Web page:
One former Rakisons partner says that the cracks were already starting to show well before Steptoe took the office on.
Shenk declines to comment on this. All he will say, rather obliquely, is: "The situation we found ourselves in was a more difficult one than we expected. It's certainly fair to say that we didn't expect or want the number of partner departures that we've had. Some of the people weren't right for us, nor were we right for them. There were some people that wanted to explore areas that didn't turn out to be core for us in London."
This has led to a change in strategy for the firm. "There's a change between what we thought we were doing at the time of the merger and what we think we're doing now," Shenk says. "Originally, we'd anticipated that the local practice here would be something of a freestanding entity, and we'd look for synergies within the firm. There are still significant elements to the local practice here - the commercial property practice, for example - which don't have much in the way of synergy with the US. But one of the success areas is where we've been generating work in the London office for our US clients." Such clients now bring in up to 30 per cent of the London office's turnover.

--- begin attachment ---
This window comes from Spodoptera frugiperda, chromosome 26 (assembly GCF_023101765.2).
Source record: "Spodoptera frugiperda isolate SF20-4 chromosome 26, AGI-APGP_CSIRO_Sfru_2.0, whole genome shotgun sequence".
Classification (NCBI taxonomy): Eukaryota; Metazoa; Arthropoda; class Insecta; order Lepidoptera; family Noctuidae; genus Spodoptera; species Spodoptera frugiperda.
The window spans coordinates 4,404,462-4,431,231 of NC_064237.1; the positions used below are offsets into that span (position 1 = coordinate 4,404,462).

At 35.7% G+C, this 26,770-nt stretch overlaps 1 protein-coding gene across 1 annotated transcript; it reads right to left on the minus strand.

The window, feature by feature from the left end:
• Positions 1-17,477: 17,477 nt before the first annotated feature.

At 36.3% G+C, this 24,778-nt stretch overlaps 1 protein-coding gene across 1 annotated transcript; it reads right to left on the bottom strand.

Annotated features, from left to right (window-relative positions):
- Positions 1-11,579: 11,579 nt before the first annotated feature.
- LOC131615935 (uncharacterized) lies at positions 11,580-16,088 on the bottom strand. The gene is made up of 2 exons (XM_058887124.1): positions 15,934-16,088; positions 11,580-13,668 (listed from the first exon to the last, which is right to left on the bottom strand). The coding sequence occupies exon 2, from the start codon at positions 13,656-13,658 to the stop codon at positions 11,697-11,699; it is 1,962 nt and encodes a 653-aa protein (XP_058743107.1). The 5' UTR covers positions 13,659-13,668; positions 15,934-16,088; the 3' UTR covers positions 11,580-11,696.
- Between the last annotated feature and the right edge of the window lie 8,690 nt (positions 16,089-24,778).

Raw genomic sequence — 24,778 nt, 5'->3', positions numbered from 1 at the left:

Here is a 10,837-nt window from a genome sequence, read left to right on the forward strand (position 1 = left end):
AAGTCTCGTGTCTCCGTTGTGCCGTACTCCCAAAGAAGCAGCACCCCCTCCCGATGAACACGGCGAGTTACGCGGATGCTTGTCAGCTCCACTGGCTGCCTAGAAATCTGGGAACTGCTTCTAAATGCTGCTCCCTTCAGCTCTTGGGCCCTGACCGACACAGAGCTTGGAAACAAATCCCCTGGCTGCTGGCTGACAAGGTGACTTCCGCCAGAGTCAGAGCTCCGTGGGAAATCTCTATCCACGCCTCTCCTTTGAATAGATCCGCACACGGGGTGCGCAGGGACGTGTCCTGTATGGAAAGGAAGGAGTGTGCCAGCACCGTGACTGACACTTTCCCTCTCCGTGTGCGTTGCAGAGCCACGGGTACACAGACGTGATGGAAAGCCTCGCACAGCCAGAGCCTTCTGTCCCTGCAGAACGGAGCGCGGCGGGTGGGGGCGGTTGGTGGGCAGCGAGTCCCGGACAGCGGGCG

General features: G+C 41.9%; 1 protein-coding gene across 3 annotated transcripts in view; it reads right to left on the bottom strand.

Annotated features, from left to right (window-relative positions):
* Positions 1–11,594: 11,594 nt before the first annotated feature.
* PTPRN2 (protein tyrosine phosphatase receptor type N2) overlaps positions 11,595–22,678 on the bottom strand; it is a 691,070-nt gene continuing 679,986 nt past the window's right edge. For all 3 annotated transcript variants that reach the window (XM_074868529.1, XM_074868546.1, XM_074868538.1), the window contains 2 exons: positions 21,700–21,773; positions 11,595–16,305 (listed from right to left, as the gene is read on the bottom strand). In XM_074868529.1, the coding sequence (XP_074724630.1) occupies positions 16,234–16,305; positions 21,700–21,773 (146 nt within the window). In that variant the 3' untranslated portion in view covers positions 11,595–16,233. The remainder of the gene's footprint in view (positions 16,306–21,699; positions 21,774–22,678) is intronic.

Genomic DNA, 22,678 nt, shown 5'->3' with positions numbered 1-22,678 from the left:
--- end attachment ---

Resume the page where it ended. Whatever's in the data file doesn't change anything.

There are currently three equity and eight junior partners in the office, which accounts for between five and 10 per cent of the firm's overall turnover.
Key clients of the office include Canadian satellite company Stratus Global and Telecom One, a growing UK carrier. Motorola, historically the firm's biggest client, is also important to the London office, as is Illinois Tool Works, a massive US conglomerate that owns around 600 companies worldwide.